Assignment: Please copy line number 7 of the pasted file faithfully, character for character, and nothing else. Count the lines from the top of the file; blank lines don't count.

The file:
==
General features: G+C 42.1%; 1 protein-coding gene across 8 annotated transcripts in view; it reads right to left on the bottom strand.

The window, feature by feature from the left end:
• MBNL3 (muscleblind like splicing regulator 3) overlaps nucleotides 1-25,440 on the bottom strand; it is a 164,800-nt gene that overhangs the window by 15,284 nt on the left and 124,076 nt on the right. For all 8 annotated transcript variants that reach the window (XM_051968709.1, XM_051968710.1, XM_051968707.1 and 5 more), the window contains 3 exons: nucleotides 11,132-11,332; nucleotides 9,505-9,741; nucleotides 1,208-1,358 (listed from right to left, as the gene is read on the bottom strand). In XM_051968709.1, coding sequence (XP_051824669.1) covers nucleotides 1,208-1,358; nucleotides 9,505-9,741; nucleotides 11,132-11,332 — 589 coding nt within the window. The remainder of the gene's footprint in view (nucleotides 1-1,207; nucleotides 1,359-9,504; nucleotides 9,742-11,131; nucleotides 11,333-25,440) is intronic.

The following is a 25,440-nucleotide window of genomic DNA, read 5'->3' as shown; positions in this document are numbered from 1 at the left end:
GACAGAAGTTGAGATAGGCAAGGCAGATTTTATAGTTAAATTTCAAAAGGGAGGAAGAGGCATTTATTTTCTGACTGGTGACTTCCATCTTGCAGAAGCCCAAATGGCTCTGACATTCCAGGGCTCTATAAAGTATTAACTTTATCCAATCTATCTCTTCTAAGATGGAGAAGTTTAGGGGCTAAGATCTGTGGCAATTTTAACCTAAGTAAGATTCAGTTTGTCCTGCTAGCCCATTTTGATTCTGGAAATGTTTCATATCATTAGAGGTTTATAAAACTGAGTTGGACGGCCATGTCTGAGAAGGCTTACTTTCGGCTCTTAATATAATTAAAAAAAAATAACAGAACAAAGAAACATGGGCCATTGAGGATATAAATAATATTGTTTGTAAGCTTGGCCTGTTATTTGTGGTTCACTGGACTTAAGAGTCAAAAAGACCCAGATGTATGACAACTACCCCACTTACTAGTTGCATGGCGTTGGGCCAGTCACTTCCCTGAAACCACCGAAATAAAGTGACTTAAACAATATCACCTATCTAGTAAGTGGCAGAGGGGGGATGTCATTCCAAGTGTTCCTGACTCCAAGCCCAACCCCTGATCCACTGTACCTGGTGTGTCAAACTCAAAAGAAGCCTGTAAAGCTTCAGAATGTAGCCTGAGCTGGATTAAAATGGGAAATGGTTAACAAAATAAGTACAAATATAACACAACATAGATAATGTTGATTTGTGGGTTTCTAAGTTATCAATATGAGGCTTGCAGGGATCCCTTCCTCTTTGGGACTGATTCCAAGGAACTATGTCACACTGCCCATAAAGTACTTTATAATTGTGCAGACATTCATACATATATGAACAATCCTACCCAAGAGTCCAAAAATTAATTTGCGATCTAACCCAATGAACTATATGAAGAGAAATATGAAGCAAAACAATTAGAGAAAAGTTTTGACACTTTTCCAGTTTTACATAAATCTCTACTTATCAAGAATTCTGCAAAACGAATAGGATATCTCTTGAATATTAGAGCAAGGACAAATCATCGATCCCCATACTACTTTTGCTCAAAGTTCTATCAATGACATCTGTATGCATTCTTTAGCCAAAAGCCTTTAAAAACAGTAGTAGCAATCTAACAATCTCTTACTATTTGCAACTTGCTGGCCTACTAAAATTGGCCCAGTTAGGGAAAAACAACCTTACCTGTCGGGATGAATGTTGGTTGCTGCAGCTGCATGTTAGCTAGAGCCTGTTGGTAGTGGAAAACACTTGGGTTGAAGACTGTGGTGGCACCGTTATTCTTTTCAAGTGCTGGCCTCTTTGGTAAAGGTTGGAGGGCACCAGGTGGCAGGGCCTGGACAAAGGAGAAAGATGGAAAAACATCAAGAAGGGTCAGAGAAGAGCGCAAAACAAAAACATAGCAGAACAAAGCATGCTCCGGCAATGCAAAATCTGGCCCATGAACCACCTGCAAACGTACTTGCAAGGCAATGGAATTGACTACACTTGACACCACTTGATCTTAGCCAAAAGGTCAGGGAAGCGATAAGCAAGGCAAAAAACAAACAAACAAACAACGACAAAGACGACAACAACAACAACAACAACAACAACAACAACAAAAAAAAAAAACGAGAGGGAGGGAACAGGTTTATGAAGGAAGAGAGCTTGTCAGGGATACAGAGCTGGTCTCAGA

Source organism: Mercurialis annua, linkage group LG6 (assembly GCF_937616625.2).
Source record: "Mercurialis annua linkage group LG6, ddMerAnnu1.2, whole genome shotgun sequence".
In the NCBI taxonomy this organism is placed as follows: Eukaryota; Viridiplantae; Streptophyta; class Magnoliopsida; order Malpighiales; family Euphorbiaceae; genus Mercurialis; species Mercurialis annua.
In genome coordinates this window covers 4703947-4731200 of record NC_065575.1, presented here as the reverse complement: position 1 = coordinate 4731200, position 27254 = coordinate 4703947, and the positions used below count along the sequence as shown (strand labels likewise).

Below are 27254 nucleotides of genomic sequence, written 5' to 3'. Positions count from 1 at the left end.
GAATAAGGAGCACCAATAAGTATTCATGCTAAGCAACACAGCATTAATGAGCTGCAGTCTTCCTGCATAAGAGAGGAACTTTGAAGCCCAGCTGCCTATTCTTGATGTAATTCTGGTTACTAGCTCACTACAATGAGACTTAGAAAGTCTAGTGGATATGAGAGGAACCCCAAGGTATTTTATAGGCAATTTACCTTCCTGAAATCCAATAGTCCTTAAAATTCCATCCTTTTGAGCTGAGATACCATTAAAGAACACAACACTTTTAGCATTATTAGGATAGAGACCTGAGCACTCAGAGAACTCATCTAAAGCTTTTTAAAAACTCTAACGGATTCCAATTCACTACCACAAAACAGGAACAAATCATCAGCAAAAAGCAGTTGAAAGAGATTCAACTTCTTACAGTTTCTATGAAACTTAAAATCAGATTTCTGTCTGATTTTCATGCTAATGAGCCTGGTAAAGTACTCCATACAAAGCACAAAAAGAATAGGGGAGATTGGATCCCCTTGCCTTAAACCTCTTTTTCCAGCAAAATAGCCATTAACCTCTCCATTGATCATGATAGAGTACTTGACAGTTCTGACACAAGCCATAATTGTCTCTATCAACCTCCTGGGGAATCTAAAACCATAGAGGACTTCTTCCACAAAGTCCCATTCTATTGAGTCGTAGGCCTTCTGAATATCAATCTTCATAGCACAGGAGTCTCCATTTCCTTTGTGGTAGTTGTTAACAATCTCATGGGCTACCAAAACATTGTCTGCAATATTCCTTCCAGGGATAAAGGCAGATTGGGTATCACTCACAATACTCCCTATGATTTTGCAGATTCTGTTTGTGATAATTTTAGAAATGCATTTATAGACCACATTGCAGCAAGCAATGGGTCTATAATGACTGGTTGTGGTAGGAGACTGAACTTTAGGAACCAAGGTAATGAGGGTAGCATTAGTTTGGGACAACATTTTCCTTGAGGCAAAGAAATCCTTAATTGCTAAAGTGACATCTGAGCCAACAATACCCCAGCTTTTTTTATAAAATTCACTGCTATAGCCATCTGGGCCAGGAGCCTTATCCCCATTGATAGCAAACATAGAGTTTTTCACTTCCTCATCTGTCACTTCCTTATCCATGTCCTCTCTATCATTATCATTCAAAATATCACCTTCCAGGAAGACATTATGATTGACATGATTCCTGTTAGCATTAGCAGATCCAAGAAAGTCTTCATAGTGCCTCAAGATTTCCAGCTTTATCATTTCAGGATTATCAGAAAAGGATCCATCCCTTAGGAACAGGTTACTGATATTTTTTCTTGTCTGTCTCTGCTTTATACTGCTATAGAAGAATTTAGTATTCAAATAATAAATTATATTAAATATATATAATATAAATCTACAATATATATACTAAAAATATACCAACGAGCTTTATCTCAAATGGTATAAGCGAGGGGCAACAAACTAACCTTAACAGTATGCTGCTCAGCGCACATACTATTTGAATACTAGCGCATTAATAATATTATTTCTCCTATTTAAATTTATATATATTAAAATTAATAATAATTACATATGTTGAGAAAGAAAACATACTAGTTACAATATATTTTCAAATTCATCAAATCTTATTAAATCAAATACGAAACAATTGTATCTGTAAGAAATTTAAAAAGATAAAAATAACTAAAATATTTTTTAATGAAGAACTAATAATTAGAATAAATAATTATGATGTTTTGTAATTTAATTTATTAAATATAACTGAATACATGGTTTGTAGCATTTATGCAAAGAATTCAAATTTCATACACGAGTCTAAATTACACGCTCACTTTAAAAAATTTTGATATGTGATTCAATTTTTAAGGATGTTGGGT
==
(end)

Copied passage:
Source record: "Mercurialis annua linkage group LG6, ddMerAnnu1.2, whole genome shotgun sequence".